• Planning out how and where regenerative intervention should take places requires a lot of consideration, and is iterative in nature: “What ecosystem functions should our approach focus on stewarding, and how do we relate to the more-than-human world?”
  • Activities are the interventions which reflect the plan. “Should we practice prescribed burns or plant native flowers to rehabilitate a pollinator population?”
  • Monitoring is the process of testing the plan and activities to reality. It is collective Sensing and Verification. “What worked, and how do we define that?”

3. Intra-Communal Governance: Intra-communal means the rituals and practices of consensus and sense-making that occur within an org / community family. While the protocol weaves many stakeholders across domains, the csDAO introduces the need to support and learn from intimate scale governance because they form the basis of network governance. What types of entities might be considered a DAO, and how are they fundamentally informed by context-specific traditions?

Exploring the interdependence between these models foregrounds our core values of resilience and inclusion as foundational to catalyzing and ethical regenerative economic paradigm.

Can tokens be a form of equity to a common purpose? Traditionally, decentralized protocols, tokens are both a store of value, as well as a means to participate in governance. As outlined at the beginning of this piece. The csDAO program emerged to reconcile the potential for plutocracy when value and voice are held in a common unit. At present, $REGEN represents a commitment to regenerative principles and practices. As a purpose driven community, token holders are recognized as stewards of the REGEN ecosystem, embodying the integrity and trust that underpin the community’s mission. This cultural aspect reinforces the token’s value as a symbol of legitimacy and alignment with regenerative goals.

As we prepare for the fourth cohort of the csDAO, the focus will be on developing new commons in the context of the Regen stack, and the purpose its upholds.. This cohort will emphasize:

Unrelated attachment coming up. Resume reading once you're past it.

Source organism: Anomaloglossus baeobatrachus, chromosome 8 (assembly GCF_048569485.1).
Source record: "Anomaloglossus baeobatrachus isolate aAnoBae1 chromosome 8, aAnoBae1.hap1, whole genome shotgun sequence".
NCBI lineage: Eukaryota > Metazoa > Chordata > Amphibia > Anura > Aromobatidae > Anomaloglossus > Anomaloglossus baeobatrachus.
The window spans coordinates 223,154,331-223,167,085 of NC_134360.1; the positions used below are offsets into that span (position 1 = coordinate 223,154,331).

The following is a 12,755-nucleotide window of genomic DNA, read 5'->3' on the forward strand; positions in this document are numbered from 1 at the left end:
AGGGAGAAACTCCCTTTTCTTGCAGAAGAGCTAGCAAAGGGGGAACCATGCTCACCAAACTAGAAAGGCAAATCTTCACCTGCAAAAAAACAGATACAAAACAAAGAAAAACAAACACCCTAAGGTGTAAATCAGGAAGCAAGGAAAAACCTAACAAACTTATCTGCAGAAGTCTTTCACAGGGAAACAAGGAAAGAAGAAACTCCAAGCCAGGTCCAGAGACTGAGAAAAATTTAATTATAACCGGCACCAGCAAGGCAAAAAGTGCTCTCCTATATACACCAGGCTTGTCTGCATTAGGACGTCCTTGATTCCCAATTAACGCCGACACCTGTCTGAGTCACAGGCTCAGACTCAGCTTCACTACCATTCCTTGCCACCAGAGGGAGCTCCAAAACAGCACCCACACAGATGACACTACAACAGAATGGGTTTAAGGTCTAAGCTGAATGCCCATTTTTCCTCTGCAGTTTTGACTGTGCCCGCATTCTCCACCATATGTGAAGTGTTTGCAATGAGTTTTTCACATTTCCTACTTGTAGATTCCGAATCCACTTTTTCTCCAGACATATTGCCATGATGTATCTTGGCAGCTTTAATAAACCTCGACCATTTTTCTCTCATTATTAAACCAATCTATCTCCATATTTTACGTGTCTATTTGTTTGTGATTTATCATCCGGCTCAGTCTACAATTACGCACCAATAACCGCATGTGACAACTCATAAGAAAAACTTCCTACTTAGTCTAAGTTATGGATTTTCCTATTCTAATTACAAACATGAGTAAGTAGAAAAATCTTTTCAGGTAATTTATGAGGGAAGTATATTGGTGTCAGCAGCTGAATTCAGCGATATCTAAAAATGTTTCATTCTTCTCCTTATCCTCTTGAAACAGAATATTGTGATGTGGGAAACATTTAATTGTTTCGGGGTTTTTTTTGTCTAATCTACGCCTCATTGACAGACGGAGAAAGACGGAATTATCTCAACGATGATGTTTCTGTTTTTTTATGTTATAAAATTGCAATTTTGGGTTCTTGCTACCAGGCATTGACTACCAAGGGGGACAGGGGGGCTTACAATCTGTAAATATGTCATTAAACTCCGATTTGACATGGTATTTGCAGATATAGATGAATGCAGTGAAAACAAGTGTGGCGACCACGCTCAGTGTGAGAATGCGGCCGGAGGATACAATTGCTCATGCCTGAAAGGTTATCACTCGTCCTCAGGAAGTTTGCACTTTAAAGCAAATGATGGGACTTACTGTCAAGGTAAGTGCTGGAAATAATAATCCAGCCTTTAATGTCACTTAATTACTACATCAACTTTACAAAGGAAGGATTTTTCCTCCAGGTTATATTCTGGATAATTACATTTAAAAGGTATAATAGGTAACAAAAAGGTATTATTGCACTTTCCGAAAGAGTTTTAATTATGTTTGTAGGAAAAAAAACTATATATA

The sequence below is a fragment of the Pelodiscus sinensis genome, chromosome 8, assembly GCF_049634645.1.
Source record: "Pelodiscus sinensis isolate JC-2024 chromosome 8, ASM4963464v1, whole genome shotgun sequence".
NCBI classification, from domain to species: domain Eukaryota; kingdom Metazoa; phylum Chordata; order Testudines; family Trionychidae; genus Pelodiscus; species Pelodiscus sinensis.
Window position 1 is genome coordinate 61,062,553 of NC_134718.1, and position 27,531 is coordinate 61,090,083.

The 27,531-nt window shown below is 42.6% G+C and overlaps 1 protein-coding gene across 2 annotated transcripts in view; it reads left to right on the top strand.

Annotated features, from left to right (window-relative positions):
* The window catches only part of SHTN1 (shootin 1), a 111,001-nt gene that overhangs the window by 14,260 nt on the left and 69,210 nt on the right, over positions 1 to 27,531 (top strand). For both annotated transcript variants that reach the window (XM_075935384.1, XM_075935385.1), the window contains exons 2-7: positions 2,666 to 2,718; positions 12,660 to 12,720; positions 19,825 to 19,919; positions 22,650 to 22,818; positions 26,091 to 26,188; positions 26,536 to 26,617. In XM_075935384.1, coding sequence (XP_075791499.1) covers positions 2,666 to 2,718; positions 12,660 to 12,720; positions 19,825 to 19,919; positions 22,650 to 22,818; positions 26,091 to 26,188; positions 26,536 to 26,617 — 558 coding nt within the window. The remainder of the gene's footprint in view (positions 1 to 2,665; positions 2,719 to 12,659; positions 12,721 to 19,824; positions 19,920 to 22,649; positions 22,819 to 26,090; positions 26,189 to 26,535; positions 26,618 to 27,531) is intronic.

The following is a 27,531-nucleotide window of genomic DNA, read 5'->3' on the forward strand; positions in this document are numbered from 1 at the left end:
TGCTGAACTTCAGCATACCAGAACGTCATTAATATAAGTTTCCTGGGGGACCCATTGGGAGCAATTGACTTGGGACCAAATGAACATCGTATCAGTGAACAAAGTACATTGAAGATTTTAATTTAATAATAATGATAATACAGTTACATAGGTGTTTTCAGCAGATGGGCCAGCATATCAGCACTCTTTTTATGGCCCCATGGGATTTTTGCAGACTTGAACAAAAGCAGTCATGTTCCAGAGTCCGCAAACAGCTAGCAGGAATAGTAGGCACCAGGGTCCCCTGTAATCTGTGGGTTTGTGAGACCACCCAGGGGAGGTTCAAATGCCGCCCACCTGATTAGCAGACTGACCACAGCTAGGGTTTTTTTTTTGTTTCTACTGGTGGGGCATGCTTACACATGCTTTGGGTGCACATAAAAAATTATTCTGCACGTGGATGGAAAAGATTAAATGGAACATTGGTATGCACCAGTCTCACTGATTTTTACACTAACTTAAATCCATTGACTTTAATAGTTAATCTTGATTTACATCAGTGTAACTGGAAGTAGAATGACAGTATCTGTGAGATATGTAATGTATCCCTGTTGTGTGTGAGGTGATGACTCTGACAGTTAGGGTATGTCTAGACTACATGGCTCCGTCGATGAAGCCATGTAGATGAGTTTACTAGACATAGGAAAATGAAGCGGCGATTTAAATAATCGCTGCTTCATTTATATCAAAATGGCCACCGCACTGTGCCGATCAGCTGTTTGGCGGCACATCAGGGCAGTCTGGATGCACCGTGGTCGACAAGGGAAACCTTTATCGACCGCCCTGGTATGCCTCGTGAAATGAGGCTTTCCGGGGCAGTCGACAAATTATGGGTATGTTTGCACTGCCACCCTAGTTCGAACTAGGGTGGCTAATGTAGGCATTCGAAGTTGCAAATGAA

• Community Governance across scales: Exploring how community governance can be applied to Regenerative Finance, fostering collaboration and learning across the range of scales and processes outlined above.
  • Workshops and Methodologies: Particularly within the context of human-environmental stewardship, governance is not an abstract phenomenon, but a practice and ritual which is culturally specific. We seek to support and learn from the diverse forms of existing governance rituals. How do we gather? Where? What other events and activities are related. We are focusing on the analysis, design, and facilitation of workshops to define and implement regenerative practices at local levels, leveraging the expertise and insights of diverse stakeholders.

Conclusion

The evolution of the Community Staking DAO Program is a testament to the Regen Foundation’s evolving understanding of what collective governance looks like for knowledge and living commons.

At its root we are unpacking of what governance looks like as a bio-cultural practice, and how token systems may support and serve these practices. In the process of inviting new cohorts and stakeholders in, we remain dedicated to fostering a resilient, inclusive, and regenerative ecosystem.

For those interested in joining or supporting the program, nominations for future Cohorts are open. We invite you to be part of this transformative journey, contributing to the collective effort of building a regenerative future.